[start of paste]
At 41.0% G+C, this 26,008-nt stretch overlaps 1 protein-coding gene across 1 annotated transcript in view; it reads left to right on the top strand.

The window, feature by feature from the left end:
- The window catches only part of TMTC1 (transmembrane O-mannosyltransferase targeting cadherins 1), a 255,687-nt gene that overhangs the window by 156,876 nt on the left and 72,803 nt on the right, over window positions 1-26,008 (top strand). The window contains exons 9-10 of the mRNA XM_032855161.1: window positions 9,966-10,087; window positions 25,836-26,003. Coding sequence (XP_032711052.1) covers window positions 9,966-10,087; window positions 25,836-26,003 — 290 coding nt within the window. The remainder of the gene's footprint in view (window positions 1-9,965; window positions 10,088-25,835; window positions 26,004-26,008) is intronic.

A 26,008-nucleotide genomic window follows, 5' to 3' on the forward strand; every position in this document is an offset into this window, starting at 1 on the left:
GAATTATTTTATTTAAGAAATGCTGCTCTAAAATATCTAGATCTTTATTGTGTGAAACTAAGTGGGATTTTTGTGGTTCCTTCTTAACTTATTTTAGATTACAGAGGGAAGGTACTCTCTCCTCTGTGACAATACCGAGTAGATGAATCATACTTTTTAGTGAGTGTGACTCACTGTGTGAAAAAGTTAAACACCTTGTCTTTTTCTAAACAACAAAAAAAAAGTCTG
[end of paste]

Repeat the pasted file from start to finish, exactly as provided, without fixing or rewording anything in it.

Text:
At 41.0% G+C, this 26,008-nt stretch overlaps 1 protein-coding gene across 1 annotated transcript in view; it reads left to right on the top strand.

The window, feature by feature from the left end:
- The window catches only part of TMTC1 (transmembrane O-mannosyltransferase targeting cadherins 1), a 255,687-nt gene that overhangs the window by 156,876 nt on the left and 72,803 nt on the right, over window positions 1-26,008 (top strand). The window contains exons 9-10 of the mRNA XM_032855161.1: window positions 9,966-10,087; window positions 25,836-26,003. Coding sequence (XP_032711052.1) covers window positions 9,966-10,087; window positions 25,836-26,003 — 290 coding nt within the window. The remainder of the gene's footprint in view (window positions 1-9,965; window positions 10,088-25,835; window positions 26,004-26,008) is intronic.

A 26,008-nucleotide genomic window follows, 5' to 3' on the forward strand; every position in this document is an offset into this window, starting at 1 on the left:
GAATTATTTTATTTAAGAAATGCTGCTCTAAAATATCTAGATCTTTATTGTGTGAAACTAAGTGGGATTTTTGTGGTTCCTTCTTAACTTATTTTAGATTACAGAGGGAAGGTACTCTCTCCTCTGTGACAATACCGAGTAGATGAATCATACTTTTTAGTGAGTGTGACTCACTGTGTGAAAAAGTTAAACACCTTGTCTTTTTCTAAACAACAAAAAAAAAGTCTG